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Re: Bass Effects on Downmixing DD to Stereo and Spectrum Labs information


great stuff, perhaps this explains some of the issues chrissbee was having.

edd


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Old 09-14-06, 04:54 PM   #4
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Re: Bass Effects on Downmixing DD to Stereo and Spectrum Labs information


Hey Ilkka,
I ran a few tests to measure the differences in LFE output when using only 2.1 channels playing a DD 5.1 track. The mains were disconnected for both tests.

I watched the DD 5.1 track with only L/R and LFE enabled for the first test. At -15db on the AVR my SPL meter measured 102db max spl.

I then watched the same scene in DD 5.1 enabling all 5 channels at -15db on the AVR. Max SPL came in at 105-106 db.


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Old 09-14-06, 05:31 PM   #5
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Re: Bass Effects on Downmixing DD to Stereo and Spectrum Labs information


Quote:
J_Palmer_Cass on AVS wrote:
If you do not use a DD 5.1 DVD with a full speaker compliment , then DRC is used regardless of the DRC setting in your receiver.

The DRC value is determined by a specific DRC downmix value selected by the mixer in the DVD encoding process. It is not user adjustable, and it overrides the DRC setting that you have selected in your receiver.

For example, my test of Master and Commander told me that for M & C DRC is set to MAX if I set my center speaker to OFF. LFE is still there, but DRC squashes everything down. Low bass, low sound effects, and the like.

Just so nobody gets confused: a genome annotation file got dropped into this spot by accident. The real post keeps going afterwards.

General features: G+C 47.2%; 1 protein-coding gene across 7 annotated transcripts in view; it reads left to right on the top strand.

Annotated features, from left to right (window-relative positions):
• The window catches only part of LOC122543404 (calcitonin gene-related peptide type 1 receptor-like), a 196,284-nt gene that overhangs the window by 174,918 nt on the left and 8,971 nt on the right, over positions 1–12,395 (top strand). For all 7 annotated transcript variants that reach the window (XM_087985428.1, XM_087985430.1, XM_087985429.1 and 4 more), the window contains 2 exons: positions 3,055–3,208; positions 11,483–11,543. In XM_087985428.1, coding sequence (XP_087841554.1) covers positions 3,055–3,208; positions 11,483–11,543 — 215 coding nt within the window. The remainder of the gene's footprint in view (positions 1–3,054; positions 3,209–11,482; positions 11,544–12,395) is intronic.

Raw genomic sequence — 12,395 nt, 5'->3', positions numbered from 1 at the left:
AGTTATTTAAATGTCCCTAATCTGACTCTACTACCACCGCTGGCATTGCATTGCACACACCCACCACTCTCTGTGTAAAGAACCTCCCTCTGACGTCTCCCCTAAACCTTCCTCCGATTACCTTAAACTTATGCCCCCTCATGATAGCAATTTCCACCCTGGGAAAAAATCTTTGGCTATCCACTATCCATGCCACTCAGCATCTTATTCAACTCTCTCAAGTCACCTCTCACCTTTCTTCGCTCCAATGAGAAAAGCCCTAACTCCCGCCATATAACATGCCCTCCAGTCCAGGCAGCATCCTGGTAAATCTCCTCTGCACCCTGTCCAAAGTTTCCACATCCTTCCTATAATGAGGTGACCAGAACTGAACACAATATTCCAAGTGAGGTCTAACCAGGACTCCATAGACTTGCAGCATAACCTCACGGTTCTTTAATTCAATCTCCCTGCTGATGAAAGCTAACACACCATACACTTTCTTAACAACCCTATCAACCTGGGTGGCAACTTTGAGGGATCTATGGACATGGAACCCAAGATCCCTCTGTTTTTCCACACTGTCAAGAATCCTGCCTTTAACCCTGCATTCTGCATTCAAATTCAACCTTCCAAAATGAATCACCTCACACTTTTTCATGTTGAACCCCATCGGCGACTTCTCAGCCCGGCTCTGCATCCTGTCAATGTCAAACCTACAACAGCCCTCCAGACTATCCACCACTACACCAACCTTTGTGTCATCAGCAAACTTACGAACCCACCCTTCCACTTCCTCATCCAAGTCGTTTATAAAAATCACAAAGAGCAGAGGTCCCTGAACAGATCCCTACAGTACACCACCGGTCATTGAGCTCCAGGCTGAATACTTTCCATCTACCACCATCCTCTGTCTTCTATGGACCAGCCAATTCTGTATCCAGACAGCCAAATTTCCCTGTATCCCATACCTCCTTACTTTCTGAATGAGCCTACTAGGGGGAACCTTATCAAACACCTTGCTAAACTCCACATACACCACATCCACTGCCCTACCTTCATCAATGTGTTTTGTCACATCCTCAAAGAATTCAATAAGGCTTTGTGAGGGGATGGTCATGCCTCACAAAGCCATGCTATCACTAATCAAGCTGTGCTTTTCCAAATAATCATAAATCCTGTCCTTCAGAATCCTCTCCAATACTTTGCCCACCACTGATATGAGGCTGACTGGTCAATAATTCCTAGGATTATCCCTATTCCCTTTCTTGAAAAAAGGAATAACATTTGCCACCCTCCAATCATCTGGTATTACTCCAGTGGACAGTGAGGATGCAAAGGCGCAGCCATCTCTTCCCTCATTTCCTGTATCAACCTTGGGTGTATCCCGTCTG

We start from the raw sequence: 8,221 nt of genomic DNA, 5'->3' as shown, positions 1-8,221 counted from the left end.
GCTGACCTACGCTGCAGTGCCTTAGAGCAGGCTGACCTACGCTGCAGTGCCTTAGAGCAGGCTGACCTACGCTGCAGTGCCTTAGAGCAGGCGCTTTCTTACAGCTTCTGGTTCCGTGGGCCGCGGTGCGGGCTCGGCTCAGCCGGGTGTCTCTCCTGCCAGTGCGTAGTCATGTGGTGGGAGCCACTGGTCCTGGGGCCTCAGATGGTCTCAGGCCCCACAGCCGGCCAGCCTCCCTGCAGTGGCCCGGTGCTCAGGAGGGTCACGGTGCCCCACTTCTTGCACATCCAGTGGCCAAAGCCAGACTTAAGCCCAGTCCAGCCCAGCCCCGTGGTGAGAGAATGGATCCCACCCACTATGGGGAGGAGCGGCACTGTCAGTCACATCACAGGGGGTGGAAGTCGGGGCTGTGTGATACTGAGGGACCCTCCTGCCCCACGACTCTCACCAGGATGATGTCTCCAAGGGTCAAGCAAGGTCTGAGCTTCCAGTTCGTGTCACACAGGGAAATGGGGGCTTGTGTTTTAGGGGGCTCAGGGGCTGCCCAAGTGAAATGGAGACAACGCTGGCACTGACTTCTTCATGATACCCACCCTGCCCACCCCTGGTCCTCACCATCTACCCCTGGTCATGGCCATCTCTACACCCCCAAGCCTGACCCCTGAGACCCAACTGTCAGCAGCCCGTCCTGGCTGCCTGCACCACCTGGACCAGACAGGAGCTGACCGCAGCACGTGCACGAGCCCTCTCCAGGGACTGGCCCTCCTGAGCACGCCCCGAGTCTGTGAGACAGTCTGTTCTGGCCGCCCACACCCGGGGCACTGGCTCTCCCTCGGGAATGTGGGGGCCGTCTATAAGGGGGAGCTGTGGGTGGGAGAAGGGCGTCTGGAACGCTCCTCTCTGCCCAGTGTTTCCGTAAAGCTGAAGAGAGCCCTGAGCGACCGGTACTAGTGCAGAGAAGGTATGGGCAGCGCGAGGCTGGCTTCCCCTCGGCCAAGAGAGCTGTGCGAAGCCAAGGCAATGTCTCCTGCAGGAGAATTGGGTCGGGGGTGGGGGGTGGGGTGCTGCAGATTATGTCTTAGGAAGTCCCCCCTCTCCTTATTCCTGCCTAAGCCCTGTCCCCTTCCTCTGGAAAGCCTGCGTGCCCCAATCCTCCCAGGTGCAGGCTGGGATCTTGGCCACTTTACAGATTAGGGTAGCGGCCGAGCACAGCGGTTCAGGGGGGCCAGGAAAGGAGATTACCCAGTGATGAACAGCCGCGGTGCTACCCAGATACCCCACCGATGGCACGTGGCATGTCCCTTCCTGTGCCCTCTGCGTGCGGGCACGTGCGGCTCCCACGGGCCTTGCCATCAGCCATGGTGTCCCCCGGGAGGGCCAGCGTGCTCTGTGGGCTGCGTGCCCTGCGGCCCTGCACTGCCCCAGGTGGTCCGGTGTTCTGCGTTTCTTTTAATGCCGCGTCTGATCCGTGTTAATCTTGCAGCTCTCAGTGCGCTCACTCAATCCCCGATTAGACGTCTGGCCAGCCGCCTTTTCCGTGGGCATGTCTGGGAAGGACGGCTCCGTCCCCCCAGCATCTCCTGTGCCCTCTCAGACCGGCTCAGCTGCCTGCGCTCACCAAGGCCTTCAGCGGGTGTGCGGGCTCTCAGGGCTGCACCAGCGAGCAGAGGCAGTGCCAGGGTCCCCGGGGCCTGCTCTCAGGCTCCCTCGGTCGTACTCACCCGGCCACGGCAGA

First I didn't believe this could be true, but after I run some tests of my own (NAD T743 AV-receiver), I must admit that he's being right. It seems that the Dolby decoder has a will of its own, it will set on the DRC if one doesn't have all five speakers enabled. Also downmixing to stereo seems to have an exact effect. The amount of DRC probably varies between soundtracks.

I measured a few scenes with a professional SPL meter with four different configurations: DD 5.1, Downmixed 5.1 'stereo', DD 4.1 (center disabled) and Downmixed 4.1 'stereo' (center disabled). In reality I don't have a center speaker.

DD 5.1 always gave the highest SPL result, the other three were identical, but always much lower level.

FOTP - 'barrel roll': ~10 dB difference
M&C - 'first round': ~18 dB difference
WOTW - 'lightnings': ~9 dB difference

Those are pretty big differences, don't you think?! :yikes: No wonder I have always preferred DTS tracks over DD (since normally my center IS disabled). DTS doesn't contain any DRC information!

If you don't have all five (5) speakers enabled, you will lose great amount of dynamics and max SPL when playing Dolby Digital soundtracks.


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Old 09-14-06, 05:35 PM   #6
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Re: Bass Effects on Downmixing DD to Stereo and Spectrum Labs information


again, i belive chrissbee uses no centre, and has the .1 turned off, and hees been suffering dynamic range issues etc, a shame since he has an ib.

edd


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Old 09-14-06, 05:47 PM   #7
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Re: Bass Effects on Downmixing DD to Stereo and Spectrum Labs information


Quote:
eddthompson wrote: View Post
again, i belive chrissbee uses no centre, and has the .1 turned off, and hees been suffering dynamic range issues etc, a shame since he has an ib.

edd
Yes, disabling center will cause dynamic range issues with DD tracks. Disabling subwoofer doesn't seem to have this same effect though.


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Old 09-14-06, 06:11 PM   #8
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Re: Bass Effects on Downmixing DD to Stereo and Spectrum Labs information


Finally I can get this page to load at home. Something about our internet servers at work didn't want to let me open this webpage for the past several hours. Anyway, that's neither here nor there.